"And the one who received the seed in rich soil is the man who hears the word and understands it; he is the one who yields a harvest and produces now a hundred-fold, now sixty, now thirty." This part of the parable explanation that Jesus gave us is encouraging. He is telling us that there will be times we reap much fruit in our lives but there will be other times we do not measure up completely, but we still bear fruit.

Our motives may not be the best, our patience worn thin, our endurance near the end, but Jesus looks for the sign of virtue and goodness so He can bear fruit in us. He takes every scrap of virtue and touches it with His love and it is changed into an eternal reward. His mercy envelops us and reaches into the depths of our souls to renew, change, transform and build.

He brings good out of everything that happens to us as His love builds up everything we do well and reshapes the effects of our failures. His Spirit is always working for our good—nothing is wasted-there are no throw-aways—no discards. We are the ones who reject Him—He never rejects us. We think only of perfection—the feeling of a job well done. He looks for deep humility in our hearts—self-knowledge in our minds and effort in our will. He will bear the fruit in us as we grow in our desires and efforts.

The day we realize we have nothing to give Him that is totally ours except our sins and weaknesses—on that day we shall bear a hundred-fold fruit. Only then shall we be empty of our illusions, conscious of our dependence on Him and aware of the reality of His action in our souls. We will take our eyes off ourselves and what we accomplish and keep our eyes on Jesus. We will accept ourselves as we are, striving to be better, conforming our lives to His life, and our will to His Will and our hearts to His Heart.

Those Human Saints

The concept of the perfect, faultless saint is unrealistic. We have only to look at the gospels to see how imperfect the Apostles and first Christians were. There was a point in their lives when they changed. We call that point the time of their "conversion," their encounter with the Sanctifying Spirit. For the Apostles it was Pentecost, for Paul it was a blinding light on the road to Damascus, for Cornelius it was the mere presence of Peter. However, most of the saints did not have dramatic experiences. As we have already seen in the life of Matt Talbot, it was pain, disappointment, and a feeling of emptiness that pushed him into the arms of God. No matter what happened, the saints determined at some point to follow Jesus. A vacuum deep in their souls began to be filled, for they found the pearl of great price. They all changed their lives, some their state in life, but they did not get rid of their weaknesses. They fought harder, conquered more often and grew, like Jesus, in grace and wisdom before God and men."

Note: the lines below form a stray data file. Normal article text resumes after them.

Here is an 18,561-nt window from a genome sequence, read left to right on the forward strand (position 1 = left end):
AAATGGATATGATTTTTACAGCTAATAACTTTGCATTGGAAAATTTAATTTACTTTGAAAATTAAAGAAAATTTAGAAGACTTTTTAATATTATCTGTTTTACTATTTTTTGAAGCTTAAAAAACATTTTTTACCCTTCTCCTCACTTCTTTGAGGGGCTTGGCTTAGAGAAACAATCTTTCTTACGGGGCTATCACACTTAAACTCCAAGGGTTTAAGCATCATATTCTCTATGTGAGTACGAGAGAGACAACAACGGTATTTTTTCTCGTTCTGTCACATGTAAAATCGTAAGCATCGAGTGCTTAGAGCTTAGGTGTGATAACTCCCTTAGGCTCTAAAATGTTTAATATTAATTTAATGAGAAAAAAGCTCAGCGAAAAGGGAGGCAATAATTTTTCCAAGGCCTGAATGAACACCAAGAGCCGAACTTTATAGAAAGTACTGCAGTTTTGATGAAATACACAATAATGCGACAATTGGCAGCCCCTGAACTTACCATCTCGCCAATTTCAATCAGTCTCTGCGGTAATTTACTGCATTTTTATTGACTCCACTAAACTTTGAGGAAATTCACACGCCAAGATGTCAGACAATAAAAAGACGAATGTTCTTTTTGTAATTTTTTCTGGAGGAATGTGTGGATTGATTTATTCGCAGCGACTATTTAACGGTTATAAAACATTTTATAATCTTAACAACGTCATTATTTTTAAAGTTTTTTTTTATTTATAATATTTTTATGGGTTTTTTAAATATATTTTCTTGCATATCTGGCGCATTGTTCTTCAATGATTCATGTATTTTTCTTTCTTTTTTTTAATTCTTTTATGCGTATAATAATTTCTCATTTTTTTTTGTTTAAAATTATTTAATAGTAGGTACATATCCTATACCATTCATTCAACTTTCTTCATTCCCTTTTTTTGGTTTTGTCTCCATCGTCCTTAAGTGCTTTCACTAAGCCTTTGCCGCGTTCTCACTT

In the Acts we see Peter's vacilating spirit making him and everyone else miserable as he took so much time deciding the fate of the Gentiles. Paul's temper flared quickly as he argued his point before the gathering of Apostles. John, called by Jesus a son of thunder, had little patience with those who would not follow Jesus.

In the lives of all the saints we find the following similarities: love for God and neighbor, determination to imitate Jesus an immediate rising after a fall, a complete break-away from grievous sin, growth in virtue and prayer, and the accomplishment of God's Will.

These factors are available to every human being they do not exclude imperfections and faults. We must make a distinction between faults and sins. A saintly person keeps the Commandments, however, he may possess various human qualities, dispositions that make the imitation of Jesus a sanctifying process. These weaknesses make him choose constantly between himself and God. It is in this emptying of oneself and the "putting on of Jesus" that he becomes holy.

Holiness is a "growth experience" and growth consists in advancing in knowledge, love, self-control and all those other imitable virtues of Jesus. We must not lose sight of holiness as we grow, for holiness only means that Jesus is more to us than anyone or anything else in the world. But this desire to belong entirely to God does not exclude being loving to our neighbor, compassionate, caring, patient and kind. Our desire to belong to God enhances all these virtues in our souls, increases our love for our neighbor and makes us more unselfish.